Dermatologists might not realize that mitochondrial DNA damage leads to skin aging, which is another reason to focus on antioxidants. Dermatologists should prevent and treat DNA and mitochondrial DNA damage orally and topically. Oral turmeric, topical niacinamide, DNA Repair enzymes and oral polypodium leucotomos (Heliocare, Ferndale) have been shown to help prevent DNA damage and encourage DNA repair, according to Dr. Baumann. 

“Niacinamide, which is in a lot of products, can give the cells energy so they can repair their own DNA,” she says. “However, nothing has been found to repair mitochondrial DNA, so prevention of mitochondrial injury with sunscreen and antioxidants are our only options at this point.”

Tip 4. Remember, the most important “treatment product” needs to be closest to the skin on clean skin.

A treatment product is the product that is the most important one to treat the patient’s major concern.

“I find that a lot of derms are putting antiaging moisturizers and serums on the skin first and then putting the treatment product on top,” Dr. Baumann says. “An example of this is applying a rosacea medication on top of an antiaging moisturizer. It is important to consider the ingredients’ effects on the penetration of the other products — what’s most important to get into the skin.”

Dr. Baumann uses a set structure to develop regimens. 

“I carefully consider the regimen steps and put the most important thing on step three, which is on clean skin,” she says.

Dr. Baumann explains that she uses the step 3 “treatment product” after first using the proper cleanser to prep the skin for the corresponding treatment product, which is followed by applying the eye product to protect the delicate eye area from the often irritating treatment product.

“The entire regimen should be designed to enhance penetration and efficacy of the treatment product, which may be a prescription medication or a cosmeceutical,” Dr. Baumann says. “The choice of cleanser and moisturizer greatly affect efficacy and side effects of the treatment product.”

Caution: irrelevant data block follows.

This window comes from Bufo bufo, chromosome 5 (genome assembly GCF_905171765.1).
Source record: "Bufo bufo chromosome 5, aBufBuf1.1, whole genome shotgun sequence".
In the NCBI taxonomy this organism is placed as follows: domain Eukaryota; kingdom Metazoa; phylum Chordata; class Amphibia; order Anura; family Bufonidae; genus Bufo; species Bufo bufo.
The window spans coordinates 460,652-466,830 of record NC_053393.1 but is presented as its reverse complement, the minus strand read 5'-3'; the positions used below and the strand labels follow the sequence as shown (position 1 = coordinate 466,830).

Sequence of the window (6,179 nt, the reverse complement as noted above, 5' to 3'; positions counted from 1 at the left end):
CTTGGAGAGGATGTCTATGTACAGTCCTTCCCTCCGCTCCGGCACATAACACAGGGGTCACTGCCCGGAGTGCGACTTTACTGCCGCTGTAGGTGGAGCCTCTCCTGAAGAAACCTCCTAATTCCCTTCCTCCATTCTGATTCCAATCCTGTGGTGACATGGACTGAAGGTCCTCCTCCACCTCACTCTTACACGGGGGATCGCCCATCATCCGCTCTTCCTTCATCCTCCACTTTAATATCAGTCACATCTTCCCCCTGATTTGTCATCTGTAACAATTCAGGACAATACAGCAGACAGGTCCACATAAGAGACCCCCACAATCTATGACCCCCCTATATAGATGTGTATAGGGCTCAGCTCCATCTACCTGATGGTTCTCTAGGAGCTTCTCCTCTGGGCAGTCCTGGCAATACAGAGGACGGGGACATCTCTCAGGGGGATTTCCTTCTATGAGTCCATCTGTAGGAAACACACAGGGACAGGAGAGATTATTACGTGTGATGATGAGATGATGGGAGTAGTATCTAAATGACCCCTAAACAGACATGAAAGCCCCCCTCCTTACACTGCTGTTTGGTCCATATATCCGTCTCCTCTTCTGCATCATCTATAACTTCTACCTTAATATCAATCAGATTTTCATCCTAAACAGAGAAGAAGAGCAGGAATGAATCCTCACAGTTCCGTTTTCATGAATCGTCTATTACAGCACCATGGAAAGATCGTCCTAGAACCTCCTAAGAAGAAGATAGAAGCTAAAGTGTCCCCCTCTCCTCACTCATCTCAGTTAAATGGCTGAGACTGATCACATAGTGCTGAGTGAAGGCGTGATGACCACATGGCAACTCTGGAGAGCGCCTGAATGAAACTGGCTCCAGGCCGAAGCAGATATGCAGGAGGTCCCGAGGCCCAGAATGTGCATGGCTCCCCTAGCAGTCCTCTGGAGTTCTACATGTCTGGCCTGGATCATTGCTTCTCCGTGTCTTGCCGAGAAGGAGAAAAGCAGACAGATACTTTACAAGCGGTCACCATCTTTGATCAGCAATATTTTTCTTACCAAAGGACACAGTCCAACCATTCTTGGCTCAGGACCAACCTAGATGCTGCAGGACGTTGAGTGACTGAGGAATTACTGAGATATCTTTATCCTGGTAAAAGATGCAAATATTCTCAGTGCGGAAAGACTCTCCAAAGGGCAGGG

Tip 5. Sell products in your practice to improve compliance.

The fewer steps required to start a skincare regimen, the more likely the patient will comply with the physician’s instructions, so Dr. Baumann believes dermatologists should retail products to make it easier for their patients to get started on the correct skincare regimens right away.

Patients are the most motivated when they have just seen the dermatologist, as the aforementioned Feldman SR’s study suggests. Dr. Baumann says that patients who buy their products directly from the dermatology practice have only one step to get started. However, patients who have to find their products online or in stores might have to go through multiple steps before being able to start the regimen, and multiple distractions along the way can weaken their resolve.

  1. Take the time to diagnose the patient’s skin type and concerns.
  2. Design the proper regimen for the patient’s needs.
  3. Consider the order that the products are applied.
  4. Give the patient written instructions.
  5. Offer the products for purchase in your office. 

“These steps will help your patients achieve healthier skin. If you do not take the time to do this, it is more likely that someone with less training, knowledge and integrity will,” Dr. Baumann says.

For more on this topic, Dr. Baumann’s article “How to Use Oral and Topical Cosmeceuticals to Prevent and Treat Skin Aging” was published November 2018 in Facial Plastic Surgery Clinics.